Tag Archives: Pekka Tuominen

Christmas/hyvää joulua Photo Gallery

Please enjoy the finest work from puukkoseppä and loyal contributors to Nordiska Knivar! hyvää joulua and Merry Christmas! Check back throughout the month, I’ll be adding more photos occasionally.


A Osmo

A special thank you to Osmo Borodulin, our Santa Claus or joulupukki this season!

Tapio Syrjälä



Saku Honkilahti


Pekka Tuominen



Otto Kemppainen


Anssi Ruusuvuori


Jukka Hankala


Arto Liukko


Jari Liukko


 Markku Parkkinen


Johannes Adams


Jani Ryynanen


Tero Kotavuopio



Teemu Häkkilä


Ilkka Seikku  


Mikko Inkeroinen

A65 MikkoA66 Mikko



Custom Nilakka by Pekka Tuominen

Recently my friend Sverre Solgård sent me photos of a custom folding knife that was made for him by puukkoseppamestari Pekka Tuominen. It’s a special knife that is a custom version of a production knife Pekka designed for Spyderco. It’s called the Nilakka, named after a lake in Finland. Spyderco asked Pekka to design this knife as sort of a folding puukko featuring the aesthetics and elegance of the classic Finnish puukko.

The knife Pekka designed for Spyderco uses machined G10 scales, stainless steel liners and CPM S30V stainless steel for the blade. Sverre liked Pekka’s design so much he asked him to make one as a custom order and the result is the beautiful piece featured in this post.

Sverre Solgård:

“Once I saw the Spyderco Nilakka folding knife, I knew I had to have one. I’ve been using Spyderco knives since the mid 90`s, and the Scandinavian look of the Nilakka model was appealing. Although I have always enjoyed the old Spydercos, the finish of my new one was not as expected. The first thing I did was to disassemble the knife, polish all the parts and edges and lubricate them to make them run smoother. Also I dyed the G10 scales black. Once assembled again, it worked just fine and have been a companion for many fishing trips.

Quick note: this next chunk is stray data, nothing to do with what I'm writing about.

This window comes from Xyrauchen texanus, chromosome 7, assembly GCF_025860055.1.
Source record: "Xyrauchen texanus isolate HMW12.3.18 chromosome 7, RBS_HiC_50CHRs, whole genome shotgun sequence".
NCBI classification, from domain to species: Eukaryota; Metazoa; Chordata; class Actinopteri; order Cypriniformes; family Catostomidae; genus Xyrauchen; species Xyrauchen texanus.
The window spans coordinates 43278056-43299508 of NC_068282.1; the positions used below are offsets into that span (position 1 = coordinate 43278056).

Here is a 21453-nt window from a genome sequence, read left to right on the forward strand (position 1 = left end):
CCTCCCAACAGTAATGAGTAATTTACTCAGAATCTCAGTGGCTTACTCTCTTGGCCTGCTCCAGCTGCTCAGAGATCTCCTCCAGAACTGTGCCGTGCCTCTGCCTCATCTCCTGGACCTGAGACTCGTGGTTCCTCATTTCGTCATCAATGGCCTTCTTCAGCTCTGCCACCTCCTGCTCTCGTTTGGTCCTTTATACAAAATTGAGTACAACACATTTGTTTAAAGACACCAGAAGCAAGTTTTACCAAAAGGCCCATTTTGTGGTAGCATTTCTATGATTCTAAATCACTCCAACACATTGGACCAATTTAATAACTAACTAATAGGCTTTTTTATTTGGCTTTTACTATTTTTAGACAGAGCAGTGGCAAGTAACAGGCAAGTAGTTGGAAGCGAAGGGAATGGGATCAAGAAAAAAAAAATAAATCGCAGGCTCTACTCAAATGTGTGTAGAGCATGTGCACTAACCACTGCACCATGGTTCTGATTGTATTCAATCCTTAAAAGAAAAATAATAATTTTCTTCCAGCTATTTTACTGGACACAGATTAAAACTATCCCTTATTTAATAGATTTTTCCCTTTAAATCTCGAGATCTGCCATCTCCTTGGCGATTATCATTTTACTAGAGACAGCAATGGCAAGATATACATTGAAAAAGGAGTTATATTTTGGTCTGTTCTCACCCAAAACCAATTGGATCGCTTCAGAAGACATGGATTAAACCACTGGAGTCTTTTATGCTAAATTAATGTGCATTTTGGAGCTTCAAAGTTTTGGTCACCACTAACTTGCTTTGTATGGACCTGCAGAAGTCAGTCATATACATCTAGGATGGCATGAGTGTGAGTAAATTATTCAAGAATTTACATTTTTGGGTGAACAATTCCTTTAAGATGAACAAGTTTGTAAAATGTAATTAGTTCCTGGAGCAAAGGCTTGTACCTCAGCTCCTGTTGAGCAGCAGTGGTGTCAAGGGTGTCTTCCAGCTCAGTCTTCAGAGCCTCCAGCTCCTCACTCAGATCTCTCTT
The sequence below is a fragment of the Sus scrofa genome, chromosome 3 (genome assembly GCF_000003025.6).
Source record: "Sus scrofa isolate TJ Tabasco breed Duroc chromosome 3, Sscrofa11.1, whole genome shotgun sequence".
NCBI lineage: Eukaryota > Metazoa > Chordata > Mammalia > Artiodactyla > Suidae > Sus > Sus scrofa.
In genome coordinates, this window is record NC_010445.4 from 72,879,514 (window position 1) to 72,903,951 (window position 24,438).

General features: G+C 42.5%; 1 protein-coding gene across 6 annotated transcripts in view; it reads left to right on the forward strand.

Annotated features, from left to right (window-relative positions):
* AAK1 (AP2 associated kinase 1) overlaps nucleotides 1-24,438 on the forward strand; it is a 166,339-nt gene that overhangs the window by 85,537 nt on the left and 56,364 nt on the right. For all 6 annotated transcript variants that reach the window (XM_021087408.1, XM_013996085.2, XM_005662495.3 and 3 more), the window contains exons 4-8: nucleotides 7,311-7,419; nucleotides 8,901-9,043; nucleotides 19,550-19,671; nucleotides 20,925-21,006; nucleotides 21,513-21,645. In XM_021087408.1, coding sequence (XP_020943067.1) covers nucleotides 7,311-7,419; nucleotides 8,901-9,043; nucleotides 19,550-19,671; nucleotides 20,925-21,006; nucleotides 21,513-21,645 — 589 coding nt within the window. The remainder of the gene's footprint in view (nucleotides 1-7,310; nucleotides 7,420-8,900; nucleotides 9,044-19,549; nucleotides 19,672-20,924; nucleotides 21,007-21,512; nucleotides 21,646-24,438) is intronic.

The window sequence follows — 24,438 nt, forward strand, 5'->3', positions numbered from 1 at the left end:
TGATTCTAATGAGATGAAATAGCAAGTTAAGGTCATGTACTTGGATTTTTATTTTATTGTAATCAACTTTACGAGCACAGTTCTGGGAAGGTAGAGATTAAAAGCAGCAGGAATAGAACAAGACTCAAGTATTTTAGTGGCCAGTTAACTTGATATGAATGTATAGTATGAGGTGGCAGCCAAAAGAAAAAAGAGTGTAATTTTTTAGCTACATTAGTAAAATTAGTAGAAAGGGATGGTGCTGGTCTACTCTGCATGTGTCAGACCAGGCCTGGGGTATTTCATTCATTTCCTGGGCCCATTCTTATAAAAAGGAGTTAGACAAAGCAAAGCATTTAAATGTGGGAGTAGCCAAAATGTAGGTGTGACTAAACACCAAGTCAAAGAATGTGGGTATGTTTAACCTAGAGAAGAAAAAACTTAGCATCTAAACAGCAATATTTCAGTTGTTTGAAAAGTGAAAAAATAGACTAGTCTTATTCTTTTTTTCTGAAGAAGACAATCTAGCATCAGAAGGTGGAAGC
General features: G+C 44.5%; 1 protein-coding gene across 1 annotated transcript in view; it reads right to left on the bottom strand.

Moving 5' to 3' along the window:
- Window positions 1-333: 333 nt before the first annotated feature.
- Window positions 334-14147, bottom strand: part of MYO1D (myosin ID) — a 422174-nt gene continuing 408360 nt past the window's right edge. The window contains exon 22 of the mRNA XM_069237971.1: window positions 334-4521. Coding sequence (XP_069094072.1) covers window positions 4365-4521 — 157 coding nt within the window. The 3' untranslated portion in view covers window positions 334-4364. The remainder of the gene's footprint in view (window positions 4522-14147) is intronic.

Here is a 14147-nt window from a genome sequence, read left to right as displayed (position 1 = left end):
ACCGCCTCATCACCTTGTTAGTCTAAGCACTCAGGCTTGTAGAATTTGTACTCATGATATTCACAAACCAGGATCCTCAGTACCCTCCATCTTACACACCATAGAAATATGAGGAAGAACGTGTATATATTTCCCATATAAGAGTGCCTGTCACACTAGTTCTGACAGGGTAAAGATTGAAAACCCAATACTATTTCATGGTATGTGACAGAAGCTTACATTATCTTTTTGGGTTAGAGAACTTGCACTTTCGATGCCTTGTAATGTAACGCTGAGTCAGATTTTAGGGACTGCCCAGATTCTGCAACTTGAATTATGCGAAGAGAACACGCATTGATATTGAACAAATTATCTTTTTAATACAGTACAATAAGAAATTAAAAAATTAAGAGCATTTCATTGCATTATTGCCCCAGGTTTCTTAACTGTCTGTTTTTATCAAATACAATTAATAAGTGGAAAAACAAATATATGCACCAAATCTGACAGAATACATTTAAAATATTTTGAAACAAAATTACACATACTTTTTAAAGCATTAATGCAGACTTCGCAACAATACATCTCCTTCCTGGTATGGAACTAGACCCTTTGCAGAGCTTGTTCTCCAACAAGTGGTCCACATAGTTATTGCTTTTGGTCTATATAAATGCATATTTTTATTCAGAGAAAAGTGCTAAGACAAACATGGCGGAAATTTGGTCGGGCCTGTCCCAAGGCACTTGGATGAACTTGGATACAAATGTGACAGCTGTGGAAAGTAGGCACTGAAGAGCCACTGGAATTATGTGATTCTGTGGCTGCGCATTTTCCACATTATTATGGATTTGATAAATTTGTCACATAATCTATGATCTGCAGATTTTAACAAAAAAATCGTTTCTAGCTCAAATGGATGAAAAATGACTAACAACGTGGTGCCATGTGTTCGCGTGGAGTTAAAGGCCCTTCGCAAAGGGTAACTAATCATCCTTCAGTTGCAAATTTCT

The original Nilakka knife made by Pekka Tuominen, has the same Scandinavian design, but with superb craftsmanship. (The hole in the blade is patented by Spyderco and Pekka uses this feature by license. ) This handmade version is something completely different from the Spyderco version so I finally asked Pekka to make one for me. Luckily he did.

The one he made has a blade of superior quality, RWL34 steel. I have used this steel in many other knives earlier, and it is super tough. The handle is made from moose antlers with a beautiful blue-grey and cream white hue. The liners are titanium, and the action is very smooth indeed. It feels rock solid and the finish is just stunning.”

Here are some photos of the Nilakka and also some scenes from Norway where Sverre lives. I always enjoy his photographs of Norway and asked him for some photos to include in this post.





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Tuohipää / Stacked Birch Bark Puukkos

The first puukko I ever owned was an Iisakki Järvenpää Aito which has a stacked birch bark handle. It was given to me as a gift and I was taken with it. I’d never seen a puukko before and I thought it was just about the perfect knife and the perfect design. I was especially impressed with the birch bark handle, reminiscent of some stacked leather handled American hunting knives. Except the birch bark was nicer, it had a soft velvety warm feel and was easy to grip. The knife was a pleasure to handle.